LUBBOCK, Texas — Governor Greg Abbott announced Texas schools would remain closed until May 4, and Lubbock school districts have already started distant learning, utilizing online resources. For many parents and students, this is a new experience.
Tim Lambert, The Texas Home School Coalition President and CEO, said many parents have already expressed their concerns about the transition.
“We’re getting a lot of calls from parents in these situations…we call them sudden home schoolers, that weren’t planning to do this, but now they are,” Lambert said.
Lambert has plenty of experience with homeschooling. His kids, and now grandkids are home-schooled.
“A lot of kids are asking questions about what is going on, ‘why are we doing this?’ And it’s an opportunity for you as a parent, to sit down with your kids and spend some time together,” Lambert said.
Lambert suggests parents relax.
“You can spend time reading with them, doing some different work together–it really will seem like play to them,” Lambert said.
For parents with children in different grade levels, Lambert suggests doing activities they can all participate in, and branch off with different assignments. It also helps to have a routine, and although students are in class for close to eight hours, parents don’t have to teach their kids for that long.
“When you’re done with that work, you’re done. You can do something else,” Lambert said.
The coalition is also providing help. They have created a Facebook group with home school veterans and ideas to help children stay engaged. Additionally, they have created a website, complete with free resources.
“There are daily lesson plans and help for people,” Lambert said. The home curriculum can be accessed at coronavirushomeschooling.com
Jenifer Davidson, director of GraceLubbock Homeschool Group, a co-op with approximately 400 students, is a mother of six and has been homeschooling for 16 years. She also provided some tips:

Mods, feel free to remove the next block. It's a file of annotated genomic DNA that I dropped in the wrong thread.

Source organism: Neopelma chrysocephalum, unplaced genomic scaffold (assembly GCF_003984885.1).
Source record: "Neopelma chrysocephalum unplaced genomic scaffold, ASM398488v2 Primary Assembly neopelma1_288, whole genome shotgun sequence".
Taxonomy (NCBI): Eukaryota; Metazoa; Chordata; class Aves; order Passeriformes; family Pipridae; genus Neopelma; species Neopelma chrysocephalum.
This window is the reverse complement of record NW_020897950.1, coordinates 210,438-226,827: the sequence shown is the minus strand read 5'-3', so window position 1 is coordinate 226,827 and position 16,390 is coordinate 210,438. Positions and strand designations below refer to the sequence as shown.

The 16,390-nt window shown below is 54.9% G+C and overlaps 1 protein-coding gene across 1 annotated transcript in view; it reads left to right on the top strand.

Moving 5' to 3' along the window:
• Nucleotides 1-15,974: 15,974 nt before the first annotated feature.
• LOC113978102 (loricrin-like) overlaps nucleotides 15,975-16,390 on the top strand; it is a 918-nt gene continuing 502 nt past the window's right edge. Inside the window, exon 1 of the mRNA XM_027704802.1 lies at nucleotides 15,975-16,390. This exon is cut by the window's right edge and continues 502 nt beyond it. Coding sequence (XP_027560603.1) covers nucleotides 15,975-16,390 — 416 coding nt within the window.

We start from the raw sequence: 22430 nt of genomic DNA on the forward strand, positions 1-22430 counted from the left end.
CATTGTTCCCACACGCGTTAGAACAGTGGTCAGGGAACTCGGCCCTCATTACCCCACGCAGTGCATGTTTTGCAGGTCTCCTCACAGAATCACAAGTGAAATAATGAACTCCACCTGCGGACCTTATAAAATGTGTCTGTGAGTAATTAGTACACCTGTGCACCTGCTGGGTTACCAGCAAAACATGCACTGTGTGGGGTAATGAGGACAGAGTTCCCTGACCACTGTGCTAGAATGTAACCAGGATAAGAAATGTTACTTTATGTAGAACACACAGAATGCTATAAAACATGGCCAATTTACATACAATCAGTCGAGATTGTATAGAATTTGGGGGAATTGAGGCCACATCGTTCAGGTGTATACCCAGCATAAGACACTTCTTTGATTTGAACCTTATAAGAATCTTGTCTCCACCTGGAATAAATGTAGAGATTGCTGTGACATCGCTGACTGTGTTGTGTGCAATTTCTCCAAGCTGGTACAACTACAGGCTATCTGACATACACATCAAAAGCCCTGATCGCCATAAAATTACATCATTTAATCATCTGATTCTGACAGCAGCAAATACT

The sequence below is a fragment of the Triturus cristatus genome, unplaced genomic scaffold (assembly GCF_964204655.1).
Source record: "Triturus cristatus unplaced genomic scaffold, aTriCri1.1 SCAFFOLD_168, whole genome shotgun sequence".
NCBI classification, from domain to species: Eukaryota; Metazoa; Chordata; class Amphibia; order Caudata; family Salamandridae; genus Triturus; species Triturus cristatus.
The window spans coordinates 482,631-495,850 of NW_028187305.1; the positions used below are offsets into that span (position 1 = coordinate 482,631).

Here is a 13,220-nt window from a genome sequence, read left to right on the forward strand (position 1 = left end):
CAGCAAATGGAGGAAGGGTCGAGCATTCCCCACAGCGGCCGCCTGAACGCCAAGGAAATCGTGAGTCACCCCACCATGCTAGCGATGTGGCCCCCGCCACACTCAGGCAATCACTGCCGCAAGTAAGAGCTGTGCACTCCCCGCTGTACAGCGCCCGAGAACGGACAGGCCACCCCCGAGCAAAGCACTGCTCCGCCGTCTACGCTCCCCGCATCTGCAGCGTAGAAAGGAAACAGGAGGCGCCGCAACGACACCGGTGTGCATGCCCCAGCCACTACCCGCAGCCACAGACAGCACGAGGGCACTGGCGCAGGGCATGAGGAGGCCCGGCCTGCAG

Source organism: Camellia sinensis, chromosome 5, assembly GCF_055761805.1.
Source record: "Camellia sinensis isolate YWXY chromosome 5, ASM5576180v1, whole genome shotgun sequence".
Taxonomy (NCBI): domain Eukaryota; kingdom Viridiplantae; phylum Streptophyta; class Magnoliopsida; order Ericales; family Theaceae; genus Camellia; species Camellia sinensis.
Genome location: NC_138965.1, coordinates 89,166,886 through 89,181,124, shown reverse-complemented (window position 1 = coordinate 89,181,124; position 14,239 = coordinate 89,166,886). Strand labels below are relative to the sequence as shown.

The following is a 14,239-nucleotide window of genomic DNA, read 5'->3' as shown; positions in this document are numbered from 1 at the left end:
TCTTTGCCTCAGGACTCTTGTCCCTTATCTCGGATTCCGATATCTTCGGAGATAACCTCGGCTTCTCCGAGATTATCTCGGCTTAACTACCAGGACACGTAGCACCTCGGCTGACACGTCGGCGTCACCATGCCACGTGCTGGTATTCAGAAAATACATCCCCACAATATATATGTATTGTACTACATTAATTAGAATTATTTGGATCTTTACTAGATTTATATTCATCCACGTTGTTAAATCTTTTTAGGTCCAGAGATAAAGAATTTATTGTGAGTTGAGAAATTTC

- Change your mentality. Two weeks ago you weren’t a teacher, but now you’ve been thrown into the role for some unbeknownst time. See it as a goal to reach or become, instead of a burden and something “I just can’t do.”
- Don’t beat yourself up, you don’t know or understand the concept. Try to learn it. If you can’t learn it, ask for help from someone you know who is good in that area. Technology can be your friend in this regard. You will be surprised how much education you are getting yourself when you school your kids.
- Think out of the box. No one ever said learning can’t be outside of the 4 walls of the schoolhouse. If it’s time for a spelling test, get some sidewalk chalk, go outside and give the test in the sunlight. Take a pic of it and turn it in to teacher. If you are working on fractions, bake a cake together to get the concept. Be creative in your teaching. It doesn’t have to be at a desk for 7 hours.
- Now is your chance to teach to mastery. All kids in the classroom learn at different levels and paces, but this is the chance you have to take a little extra time on concepts your student isn’t getting, or likewise, speed up and move on if he/she has a concept nailed down.
- Give some grace. Not only to your student, but yourself. Everyone is missing their routine, friends and normal surroundings.
- Enjoy the journey. This isn’t what you are used to. Look for the little things that you don’t get yo be a part of everyday.
- Finally, if you’re frustrated, take a break. Walk away for a bit and get a new perspective on how you can teach the concept, especially if you or the child aren’t getting it. If your student doesn’t ‘get it’ in a day, it’s not the end all. It will happen eventually!